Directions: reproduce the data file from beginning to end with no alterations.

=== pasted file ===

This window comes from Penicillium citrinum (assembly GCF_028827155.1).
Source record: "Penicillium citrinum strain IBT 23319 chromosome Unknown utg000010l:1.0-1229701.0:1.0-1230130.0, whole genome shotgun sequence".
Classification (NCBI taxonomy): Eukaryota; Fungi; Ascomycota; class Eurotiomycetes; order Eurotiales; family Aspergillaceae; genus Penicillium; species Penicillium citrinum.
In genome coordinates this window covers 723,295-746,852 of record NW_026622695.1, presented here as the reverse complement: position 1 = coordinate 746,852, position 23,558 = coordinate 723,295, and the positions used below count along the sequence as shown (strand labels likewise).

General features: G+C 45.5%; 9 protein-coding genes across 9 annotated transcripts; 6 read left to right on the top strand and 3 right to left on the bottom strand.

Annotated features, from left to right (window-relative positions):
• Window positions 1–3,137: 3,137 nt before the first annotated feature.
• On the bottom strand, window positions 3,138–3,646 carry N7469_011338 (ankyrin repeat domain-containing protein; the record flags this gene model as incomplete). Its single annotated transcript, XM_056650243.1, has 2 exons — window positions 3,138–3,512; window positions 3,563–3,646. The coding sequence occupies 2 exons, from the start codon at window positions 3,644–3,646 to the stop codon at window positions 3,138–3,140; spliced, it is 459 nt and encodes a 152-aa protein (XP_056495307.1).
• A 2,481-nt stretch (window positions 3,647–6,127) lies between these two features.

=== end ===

This window comes from Penicillium citrinum (assembly GCF_028827155.1).
Source record: "Penicillium citrinum strain IBT 23319 chromosome Unknown utg000010l:1.0-1229701.0:1.0-1230130.0, whole genome shotgun sequence".
Classification (NCBI taxonomy): Eukaryota; Fungi; Ascomycota; class Eurotiomycetes; order Eurotiales; family Aspergillaceae; genus Penicillium; species Penicillium citrinum.
In genome coordinates this window covers 723,295-746,852 of record NW_026622695.1, presented here as the reverse complement: position 1 = coordinate 746,852, position 23,558 = coordinate 723,295, and the positions used below count along the sequence as shown (strand labels likewise).

General features: G+C 45.5%; 9 protein-coding genes across 9 annotated transcripts; 6 read left to right on the top strand and 3 right to left on the bottom strand.

Annotated features, from left to right (window-relative positions):
• Window positions 1–3,137: 3,137 nt before the first annotated feature.
• On the bottom strand, window positions 3,138–3,646 carry N7469_011338 (ankyrin repeat domain-containing protein; the record flags this gene model as incomplete). Its single annotated transcript, XM_056650243.1, has 2 exons — window positions 3,138–3,512; window positions 3,563–3,646. The coding sequence occupies 2 exons, from the start codon at window positions 3,644–3,646 to the stop codon at window positions 3,138–3,140; spliced, it is 459 nt and encodes a 152-aa protein (XP_056495307.1).
• A 2,481-nt stretch (window positions 3,647–6,127) lies between these two features.